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Useful Notes / The Catholic Monarchs

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"The Catholic Monarchs" refer to King Ferdinand II of Aragon (1452-1516) and Queen Isabella I of Castile (1451-1504) — or, if you're Spanish, Los Reyes Católicos, Fernando and Isabel — who co-ruled over a unified Spain in the late 15th century and very early 16th century, at the crossroads between The Late Middle Ages and The Renaissance.

In the centuries preceding their rule, a number of Christian kingdoms had emerged around the Iberian peninsula and participated in the Spanish Reconquista, including Aragon (where Ferdinand was from) and Castile (where Isabella was from). These kingdoms had had their individual shares of succession crises and civil wars.

Ferdinand and Isabella were second cousins, both members of the House of Trastámara. He was the son of John II of Aragon (whose own father had gained the Aragonese crown after one such succession crisis) and was named King of Sicily in 1464. She was the daughter of John II of Castile and his second wife, making her the younger half-sister to the eventual king, Henry IV of Castile. After a series of failed political matches, Henry eventually agreed to allow her to plot her own marriage, a card she used to take the throne when the complicated matter of Henry IV's succession arose. Ferdinand and Isabella eloped in 1469, a union that Henry IV disapproved of. Though they were close in age and got on quite well by most accounts, it was not a Marry for Love situation as much as it was a very politically strategic union — the marriage gave them the path to control what would eventually become Spain.

After Henry IV's death in 1474, Isabella promptly declared herself Queen of Castile and León and disinherited her niece Joanna, who was wed to Alfonso V, King of Portugal. Cue the War of the Castilian Succession, during which Ferdinand and Isabella were vested as equal rulers. The war against Portugal ended in 1479 with Alfonso renouncing his claim to the Castilian throne. Isabella set about unloading Castile of the significant debts Henry IV had accrued through institutional reform, during which she and Ferdinand developed a reputation for overall good management of their shared throne. To show the extent of their influence, the always hard-to-please Niccolò Machiavelli would consider Ferdinand an absolutely ideal king, while our modern chess piece of the queen gained her current abilities around this time in honor to Isabella's power.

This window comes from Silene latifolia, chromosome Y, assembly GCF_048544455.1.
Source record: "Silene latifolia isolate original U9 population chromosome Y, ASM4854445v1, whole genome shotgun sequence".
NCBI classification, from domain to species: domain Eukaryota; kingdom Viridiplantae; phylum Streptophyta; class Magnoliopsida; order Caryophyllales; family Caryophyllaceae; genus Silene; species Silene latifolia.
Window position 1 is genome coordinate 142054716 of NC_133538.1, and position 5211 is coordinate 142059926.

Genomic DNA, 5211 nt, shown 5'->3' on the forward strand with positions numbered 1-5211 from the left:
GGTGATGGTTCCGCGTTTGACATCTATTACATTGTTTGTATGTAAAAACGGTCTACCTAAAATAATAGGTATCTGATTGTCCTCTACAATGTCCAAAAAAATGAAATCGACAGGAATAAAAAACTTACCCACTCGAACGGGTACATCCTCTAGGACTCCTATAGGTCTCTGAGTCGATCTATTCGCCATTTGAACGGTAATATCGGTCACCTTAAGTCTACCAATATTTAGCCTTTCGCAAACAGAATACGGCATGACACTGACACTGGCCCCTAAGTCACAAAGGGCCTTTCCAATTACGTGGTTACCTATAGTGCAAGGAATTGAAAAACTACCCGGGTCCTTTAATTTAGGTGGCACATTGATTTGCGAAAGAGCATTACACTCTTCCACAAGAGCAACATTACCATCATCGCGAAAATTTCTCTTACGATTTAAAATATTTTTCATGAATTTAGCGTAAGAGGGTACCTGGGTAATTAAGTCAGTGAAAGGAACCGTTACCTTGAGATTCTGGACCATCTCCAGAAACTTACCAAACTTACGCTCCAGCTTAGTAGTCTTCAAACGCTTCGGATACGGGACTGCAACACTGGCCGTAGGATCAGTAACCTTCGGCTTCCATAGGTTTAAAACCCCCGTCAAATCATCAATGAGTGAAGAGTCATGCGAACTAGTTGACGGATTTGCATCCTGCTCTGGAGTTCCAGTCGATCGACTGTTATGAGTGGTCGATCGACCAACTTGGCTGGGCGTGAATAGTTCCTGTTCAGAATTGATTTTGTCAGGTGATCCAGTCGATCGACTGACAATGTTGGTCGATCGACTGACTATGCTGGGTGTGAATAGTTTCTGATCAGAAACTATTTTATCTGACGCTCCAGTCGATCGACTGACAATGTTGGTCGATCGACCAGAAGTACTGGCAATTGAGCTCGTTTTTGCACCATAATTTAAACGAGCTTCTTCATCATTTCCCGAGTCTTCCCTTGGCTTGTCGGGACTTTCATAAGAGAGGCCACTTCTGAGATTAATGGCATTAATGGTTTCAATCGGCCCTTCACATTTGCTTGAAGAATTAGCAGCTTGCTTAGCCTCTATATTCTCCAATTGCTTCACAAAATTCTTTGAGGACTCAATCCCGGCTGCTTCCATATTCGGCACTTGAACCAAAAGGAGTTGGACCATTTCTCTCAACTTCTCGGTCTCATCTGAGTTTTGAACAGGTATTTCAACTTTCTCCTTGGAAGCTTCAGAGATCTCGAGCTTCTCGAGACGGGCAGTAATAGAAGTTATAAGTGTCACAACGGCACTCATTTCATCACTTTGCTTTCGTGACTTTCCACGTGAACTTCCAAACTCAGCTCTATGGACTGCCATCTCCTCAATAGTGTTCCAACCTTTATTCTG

Castile and Aragon remained separated kingdoms,note  with Ferdinand and Isabella's crown moving often in order to maintain unity, but they styled themselves as the kings of Spain. This often came to the chagrin of the kings of Portugal, who felt that only after unifying the whole Iberian Peninsula one could call himself that. The Catholic Monarchs and King Alfonso's grandson Manuel eventually attempted to merge their lines of succession, hopefully fulfilling the old medieval dream of unifying the whole of Hispania as in the times of The Roman Empire, but the death of the Castilian-Aragonese-Portuguese heir, as told below, destroyed it.

The Catholic Monarchs are famous for ending the Spanish Reconquista by conquering Granada, which eventually fell in 1492. The Spanish Inquisition, founded by Isabella to stamp out heresy, played a big part in this. In fact, their moniker of "The Catholic Monarchs" was given to them by Pope Alexander VI due to their efforts to make Roman Catholicism the sole religion in the nation for their shared vision of a unified Spain. Though the treaty signed in the aftermath of the fall of Granada promised religious freedom for Jews and Muslims remaining in Spain, the Monarchs were dissuaded by Tomás de Torquemada and carried out the Alhambra decree in 1492, after which practising Jews in Spain were forced to either convert or go, and Muslims were also subject to forced conversions in the succeeding years. Most Jews and Muslims chose conversion rather than being evicted, even if it was often only in name, but it was still considered a success.note  The mass conversions didn't sit well in Europe, where expulsions of Jews had been the norm, and originated a certain foreign belief that Spanish Christians were less than ideally pure of blood, but most rulers still praised the Monarchs for acting against these inconvenient religious minorities.

Three months after the fall of Granada, which had greatly cost the crown, the Catholic Monarchs sponsored Christopher Columbus's voyage to the Americas, intending to find a shortcut to the rich Indies only to find a whole new continent. They were then present for the establishment and management of the territories in the Caribbean, which brought the nascent Spanish empire great wealth. Isabella dedicated herself to manage both their old and new lands, decreeing laws to integrate the American natives as free Spanish vassals (which not everybody in the Indies heeded yet) and actively promote intermarrying or mestizaje between natives and Spaniards (which they were doing even before she ordered it, probably because being the nexus between Europe and Africa gives Iberians a certain familiarity with darker skins). For his part, Ferdinand concerned himself with the European theater, where he skillfully drew alliances with multiple countries in order to counter the might of France, the biggest rival around, whose demographic potential was bigger than that of Spain and had conflicting interests.

The Monarchs then became involved with the Italian Wars, specifically over succession in the Kingdom of Naples, which was claimed by Ferdinand by blood reasons but threatened by France. Through the work of Gonzalo Fernández de Córdoba, a Castilian general nicknamed "The Great Captain", the French were kicked out of Italy, and the kingdoms of Naples and Sicily were inherited by Ferdinand, adding to their quickly growing empire. In the process, the Great Captain reformed the Castilian and Aragonese armies into a force to be reckoned with on the European battlefield, which other countries would not catch up with until almost two centuries later. At this point, with their armies having trounced their most dangerous enemies both within and abroad, the Catholic Monarchs were at the peak of their international prestige, and not few considered them the new head of the Christian world.